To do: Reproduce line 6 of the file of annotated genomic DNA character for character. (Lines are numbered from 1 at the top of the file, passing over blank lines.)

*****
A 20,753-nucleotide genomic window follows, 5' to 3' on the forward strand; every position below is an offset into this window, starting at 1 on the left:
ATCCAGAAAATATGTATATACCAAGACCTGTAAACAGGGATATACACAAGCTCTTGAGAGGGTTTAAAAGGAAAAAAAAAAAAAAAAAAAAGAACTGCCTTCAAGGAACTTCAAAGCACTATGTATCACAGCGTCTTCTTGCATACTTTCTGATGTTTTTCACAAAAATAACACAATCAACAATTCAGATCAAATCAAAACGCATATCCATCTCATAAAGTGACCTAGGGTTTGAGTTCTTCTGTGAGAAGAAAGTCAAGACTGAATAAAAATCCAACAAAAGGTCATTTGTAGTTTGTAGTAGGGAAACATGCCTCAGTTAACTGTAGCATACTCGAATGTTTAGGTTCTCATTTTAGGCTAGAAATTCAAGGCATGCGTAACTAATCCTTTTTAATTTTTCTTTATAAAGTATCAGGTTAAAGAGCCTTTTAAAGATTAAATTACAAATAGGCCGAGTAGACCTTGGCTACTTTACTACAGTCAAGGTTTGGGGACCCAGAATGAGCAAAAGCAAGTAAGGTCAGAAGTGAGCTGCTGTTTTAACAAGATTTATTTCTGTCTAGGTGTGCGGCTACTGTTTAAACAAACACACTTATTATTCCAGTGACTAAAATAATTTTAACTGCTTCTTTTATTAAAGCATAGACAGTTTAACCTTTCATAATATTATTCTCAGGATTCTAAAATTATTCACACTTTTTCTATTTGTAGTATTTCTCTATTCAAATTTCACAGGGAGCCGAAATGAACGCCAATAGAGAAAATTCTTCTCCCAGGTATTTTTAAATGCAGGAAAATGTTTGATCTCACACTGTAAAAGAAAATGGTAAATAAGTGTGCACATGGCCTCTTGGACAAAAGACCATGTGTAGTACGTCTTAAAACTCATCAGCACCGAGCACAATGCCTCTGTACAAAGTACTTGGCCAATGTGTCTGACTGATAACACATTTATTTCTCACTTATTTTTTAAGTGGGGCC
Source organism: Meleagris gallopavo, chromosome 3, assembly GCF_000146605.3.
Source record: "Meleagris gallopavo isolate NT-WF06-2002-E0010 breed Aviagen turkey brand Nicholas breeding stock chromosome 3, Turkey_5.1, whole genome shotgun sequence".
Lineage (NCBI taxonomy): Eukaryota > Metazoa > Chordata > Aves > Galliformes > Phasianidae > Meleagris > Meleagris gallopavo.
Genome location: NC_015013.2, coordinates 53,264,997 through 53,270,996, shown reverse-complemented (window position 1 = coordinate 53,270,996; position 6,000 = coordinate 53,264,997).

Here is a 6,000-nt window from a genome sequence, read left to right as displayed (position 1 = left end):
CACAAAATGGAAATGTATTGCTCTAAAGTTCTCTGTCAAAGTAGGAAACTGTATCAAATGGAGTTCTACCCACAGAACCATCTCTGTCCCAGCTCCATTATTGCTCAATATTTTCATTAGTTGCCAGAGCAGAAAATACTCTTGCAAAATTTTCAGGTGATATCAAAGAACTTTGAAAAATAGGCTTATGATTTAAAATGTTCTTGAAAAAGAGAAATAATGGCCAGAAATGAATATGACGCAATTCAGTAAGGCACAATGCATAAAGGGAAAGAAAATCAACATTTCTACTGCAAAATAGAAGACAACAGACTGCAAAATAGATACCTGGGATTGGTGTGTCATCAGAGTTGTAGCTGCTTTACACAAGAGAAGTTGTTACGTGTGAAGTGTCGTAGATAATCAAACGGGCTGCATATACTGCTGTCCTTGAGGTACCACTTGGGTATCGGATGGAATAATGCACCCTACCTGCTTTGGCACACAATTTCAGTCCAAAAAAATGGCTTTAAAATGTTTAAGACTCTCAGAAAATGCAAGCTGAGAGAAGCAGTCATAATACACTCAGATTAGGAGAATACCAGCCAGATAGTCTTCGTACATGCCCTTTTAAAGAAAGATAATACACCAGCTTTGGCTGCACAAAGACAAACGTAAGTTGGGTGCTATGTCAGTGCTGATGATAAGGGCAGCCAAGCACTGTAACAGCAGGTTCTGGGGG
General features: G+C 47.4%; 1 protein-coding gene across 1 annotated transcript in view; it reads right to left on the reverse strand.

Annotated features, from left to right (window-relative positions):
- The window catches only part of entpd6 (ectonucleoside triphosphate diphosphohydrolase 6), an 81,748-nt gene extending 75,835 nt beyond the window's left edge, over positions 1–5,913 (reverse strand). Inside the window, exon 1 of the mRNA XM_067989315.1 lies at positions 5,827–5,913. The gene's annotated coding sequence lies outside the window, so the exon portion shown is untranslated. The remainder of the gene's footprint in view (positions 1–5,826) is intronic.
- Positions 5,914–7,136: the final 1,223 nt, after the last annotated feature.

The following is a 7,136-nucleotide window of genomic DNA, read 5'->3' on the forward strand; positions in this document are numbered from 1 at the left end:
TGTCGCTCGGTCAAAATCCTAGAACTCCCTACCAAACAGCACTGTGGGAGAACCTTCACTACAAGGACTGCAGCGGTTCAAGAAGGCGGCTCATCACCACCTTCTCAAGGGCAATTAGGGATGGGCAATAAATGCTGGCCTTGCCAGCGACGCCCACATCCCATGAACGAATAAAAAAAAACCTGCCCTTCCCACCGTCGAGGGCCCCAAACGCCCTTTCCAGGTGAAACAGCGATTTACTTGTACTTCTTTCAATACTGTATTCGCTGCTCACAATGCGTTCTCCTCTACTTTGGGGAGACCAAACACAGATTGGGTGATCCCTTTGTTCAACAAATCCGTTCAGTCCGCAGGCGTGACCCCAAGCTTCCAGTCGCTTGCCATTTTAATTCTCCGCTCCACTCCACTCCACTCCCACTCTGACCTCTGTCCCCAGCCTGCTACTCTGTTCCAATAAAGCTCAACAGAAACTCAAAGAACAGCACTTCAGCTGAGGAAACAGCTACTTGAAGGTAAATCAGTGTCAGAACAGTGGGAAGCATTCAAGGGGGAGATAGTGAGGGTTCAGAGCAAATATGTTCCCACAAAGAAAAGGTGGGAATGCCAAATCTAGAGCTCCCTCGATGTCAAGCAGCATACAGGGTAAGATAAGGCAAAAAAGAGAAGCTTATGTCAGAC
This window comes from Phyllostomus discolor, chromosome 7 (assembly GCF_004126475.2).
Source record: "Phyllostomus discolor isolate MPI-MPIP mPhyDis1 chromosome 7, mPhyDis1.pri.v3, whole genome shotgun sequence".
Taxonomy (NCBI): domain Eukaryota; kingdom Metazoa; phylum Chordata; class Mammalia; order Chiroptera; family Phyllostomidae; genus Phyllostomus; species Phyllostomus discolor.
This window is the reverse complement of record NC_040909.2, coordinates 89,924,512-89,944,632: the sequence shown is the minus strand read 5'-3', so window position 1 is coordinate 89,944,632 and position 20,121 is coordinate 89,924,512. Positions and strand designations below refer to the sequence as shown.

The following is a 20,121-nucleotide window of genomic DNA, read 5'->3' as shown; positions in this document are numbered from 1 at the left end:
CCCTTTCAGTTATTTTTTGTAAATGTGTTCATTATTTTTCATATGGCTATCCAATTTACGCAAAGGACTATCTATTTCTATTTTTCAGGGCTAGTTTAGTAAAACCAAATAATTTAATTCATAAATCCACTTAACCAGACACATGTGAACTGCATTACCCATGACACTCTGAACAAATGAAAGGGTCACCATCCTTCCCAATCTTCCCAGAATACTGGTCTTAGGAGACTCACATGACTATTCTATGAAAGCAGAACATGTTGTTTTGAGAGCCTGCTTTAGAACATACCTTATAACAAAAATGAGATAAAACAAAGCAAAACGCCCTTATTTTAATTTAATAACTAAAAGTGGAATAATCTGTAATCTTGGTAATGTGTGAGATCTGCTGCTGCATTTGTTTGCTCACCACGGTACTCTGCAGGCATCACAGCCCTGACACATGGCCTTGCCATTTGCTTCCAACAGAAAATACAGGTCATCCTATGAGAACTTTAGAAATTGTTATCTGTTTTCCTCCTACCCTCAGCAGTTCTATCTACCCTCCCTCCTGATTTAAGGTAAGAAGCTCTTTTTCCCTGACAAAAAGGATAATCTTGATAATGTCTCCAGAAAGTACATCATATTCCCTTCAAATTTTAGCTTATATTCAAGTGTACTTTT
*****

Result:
Genome location: NC_015013.2, coordinates 53,264,997 through 53,270,996, shown reverse-complemented (window position 1 = coordinate 53,270,996; position 6,000 = coordinate 53,264,997).